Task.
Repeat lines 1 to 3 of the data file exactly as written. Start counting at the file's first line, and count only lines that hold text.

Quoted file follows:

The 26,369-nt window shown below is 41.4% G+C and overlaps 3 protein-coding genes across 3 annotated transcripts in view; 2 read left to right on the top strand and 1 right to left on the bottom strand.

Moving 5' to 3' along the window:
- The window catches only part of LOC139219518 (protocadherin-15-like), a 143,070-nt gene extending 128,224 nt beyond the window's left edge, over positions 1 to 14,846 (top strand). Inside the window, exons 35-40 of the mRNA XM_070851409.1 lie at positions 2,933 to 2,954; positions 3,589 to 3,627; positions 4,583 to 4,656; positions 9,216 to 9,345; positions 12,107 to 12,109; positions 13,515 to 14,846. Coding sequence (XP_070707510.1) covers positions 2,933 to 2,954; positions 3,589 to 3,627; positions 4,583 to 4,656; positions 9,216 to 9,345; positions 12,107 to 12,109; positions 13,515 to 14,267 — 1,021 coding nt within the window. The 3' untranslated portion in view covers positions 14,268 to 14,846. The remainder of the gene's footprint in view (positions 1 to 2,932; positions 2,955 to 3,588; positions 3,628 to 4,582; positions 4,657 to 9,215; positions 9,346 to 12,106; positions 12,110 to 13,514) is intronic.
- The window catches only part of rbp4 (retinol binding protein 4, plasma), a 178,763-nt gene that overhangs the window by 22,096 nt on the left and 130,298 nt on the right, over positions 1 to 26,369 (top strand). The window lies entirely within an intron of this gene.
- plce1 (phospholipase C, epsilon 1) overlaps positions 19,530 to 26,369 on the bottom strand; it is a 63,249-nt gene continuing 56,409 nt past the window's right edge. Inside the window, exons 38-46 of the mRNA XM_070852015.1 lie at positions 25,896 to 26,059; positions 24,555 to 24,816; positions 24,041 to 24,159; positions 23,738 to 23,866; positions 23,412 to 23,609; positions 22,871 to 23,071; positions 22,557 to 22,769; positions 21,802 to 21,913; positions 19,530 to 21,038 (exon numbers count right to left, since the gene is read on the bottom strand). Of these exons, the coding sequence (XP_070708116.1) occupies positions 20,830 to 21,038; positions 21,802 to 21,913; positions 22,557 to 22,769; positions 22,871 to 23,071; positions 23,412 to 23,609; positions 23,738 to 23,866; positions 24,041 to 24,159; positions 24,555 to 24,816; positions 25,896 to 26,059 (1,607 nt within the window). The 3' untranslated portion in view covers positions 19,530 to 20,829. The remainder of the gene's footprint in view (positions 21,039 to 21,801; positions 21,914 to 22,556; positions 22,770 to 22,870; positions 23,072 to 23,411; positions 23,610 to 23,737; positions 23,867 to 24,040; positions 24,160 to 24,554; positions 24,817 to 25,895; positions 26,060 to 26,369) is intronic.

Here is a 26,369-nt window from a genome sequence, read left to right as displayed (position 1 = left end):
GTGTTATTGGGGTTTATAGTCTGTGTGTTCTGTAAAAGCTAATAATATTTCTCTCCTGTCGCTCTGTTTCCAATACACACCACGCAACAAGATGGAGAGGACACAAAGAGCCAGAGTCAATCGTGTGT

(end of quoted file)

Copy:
The 26,369-nt window shown below is 41.4% G+C and overlaps 3 protein-coding genes across 3 annotated transcripts in view; 2 read left to right on the top strand and 1 right to left on the bottom strand.

Moving 5' to 3' along the window:
- The window catches only part of LOC139219518 (protocadherin-15-like), a 143,070-nt gene extending 128,224 nt beyond the window's left edge, over positions 1 to 14,846 (top strand). Inside the window, exons 35-40 of the mRNA XM_070851409.1 lie at positions 2,933 to 2,954; positions 3,589 to 3,627; positions 4,583 to 4,656; positions 9,216 to 9,345; positions 12,107 to 12,109; positions 13,515 to 14,846. Coding sequence (XP_070707510.1) covers positions 2,933 to 2,954; positions 3,589 to 3,627; positions 4,583 to 4,656; positions 9,216 to 9,345; positions 12,107 to 12,109; positions 13,515 to 14,267 — 1,021 coding nt within the window. The 3' untranslated portion in view covers positions 14,268 to 14,846. The remainder of the gene's footprint in view (positions 1 to 2,932; positions 2,955 to 3,588; positions 3,628 to 4,582; positions 4,657 to 9,215; positions 9,346 to 12,106; positions 12,110 to 13,514) is intronic.